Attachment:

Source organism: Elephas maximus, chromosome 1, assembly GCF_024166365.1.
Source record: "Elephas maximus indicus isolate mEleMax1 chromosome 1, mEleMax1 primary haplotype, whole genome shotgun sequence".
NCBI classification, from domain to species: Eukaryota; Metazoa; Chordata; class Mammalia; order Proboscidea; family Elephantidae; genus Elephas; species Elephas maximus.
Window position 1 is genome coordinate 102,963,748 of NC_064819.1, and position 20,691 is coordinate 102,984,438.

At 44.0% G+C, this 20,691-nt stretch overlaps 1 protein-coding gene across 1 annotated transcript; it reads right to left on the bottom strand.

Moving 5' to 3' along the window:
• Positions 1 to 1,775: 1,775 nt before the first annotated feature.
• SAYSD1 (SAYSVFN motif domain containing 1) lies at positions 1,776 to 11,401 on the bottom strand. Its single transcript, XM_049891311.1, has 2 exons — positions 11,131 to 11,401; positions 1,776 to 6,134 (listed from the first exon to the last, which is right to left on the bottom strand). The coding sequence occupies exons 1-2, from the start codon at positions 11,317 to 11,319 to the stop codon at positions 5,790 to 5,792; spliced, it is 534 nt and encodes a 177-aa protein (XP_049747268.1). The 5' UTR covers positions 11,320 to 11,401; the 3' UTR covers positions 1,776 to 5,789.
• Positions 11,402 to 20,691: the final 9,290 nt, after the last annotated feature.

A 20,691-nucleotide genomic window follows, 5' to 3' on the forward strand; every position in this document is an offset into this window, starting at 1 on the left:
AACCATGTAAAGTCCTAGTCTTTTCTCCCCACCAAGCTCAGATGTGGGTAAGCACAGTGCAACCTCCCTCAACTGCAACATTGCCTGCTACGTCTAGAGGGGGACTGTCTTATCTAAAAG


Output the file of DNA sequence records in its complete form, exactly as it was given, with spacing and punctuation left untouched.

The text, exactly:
Source organism: Elephas maximus, chromosome 1, assembly GCF_024166365.1.
Source record: "Elephas maximus indicus isolate mEleMax1 chromosome 1, mEleMax1 primary haplotype, whole genome shotgun sequence".
NCBI classification, from domain to species: Eukaryota; Metazoa; Chordata; class Mammalia; order Proboscidea; family Elephantidae; genus Elephas; species Elephas maximus.
Window position 1 is genome coordinate 102,963,748 of NC_064819.1, and position 20,691 is coordinate 102,984,438.

At 44.0% G+C, this 20,691-nt stretch overlaps 1 protein-coding gene across 1 annotated transcript; it reads right to left on the bottom strand.

Moving 5' to 3' along the window:
• Positions 1 to 1,775: 1,775 nt before the first annotated feature.
• SAYSD1 (SAYSVFN motif domain containing 1) lies at positions 1,776 to 11,401 on the bottom strand. Its single transcript, XM_049891311.1, has 2 exons — positions 11,131 to 11,401; positions 1,776 to 6,134 (listed from the first exon to the last, which is right to left on the bottom strand). The coding sequence occupies exons 1-2, from the start codon at positions 11,317 to 11,319 to the stop codon at positions 5,790 to 5,792; spliced, it is 534 nt and encodes a 177-aa protein (XP_049747268.1). The 5' UTR covers positions 11,320 to 11,401; the 3' UTR covers positions 1,776 to 5,789.
• Positions 11,402 to 20,691: the final 9,290 nt, after the last annotated feature.

A 20,691-nucleotide genomic window follows, 5' to 3' on the forward strand; every position in this document is an offset into this window, starting at 1 on the left:
AACCATGTAAAGTCCTAGTCTTTTCTCCCCACCAAGCTCAGATGTGGGTAAGCACAGTGCAACCTCCCTCAACTGCAACATTGCCTGCTACGTCTAGAGGGGGACTGTCTTATCTAAAAG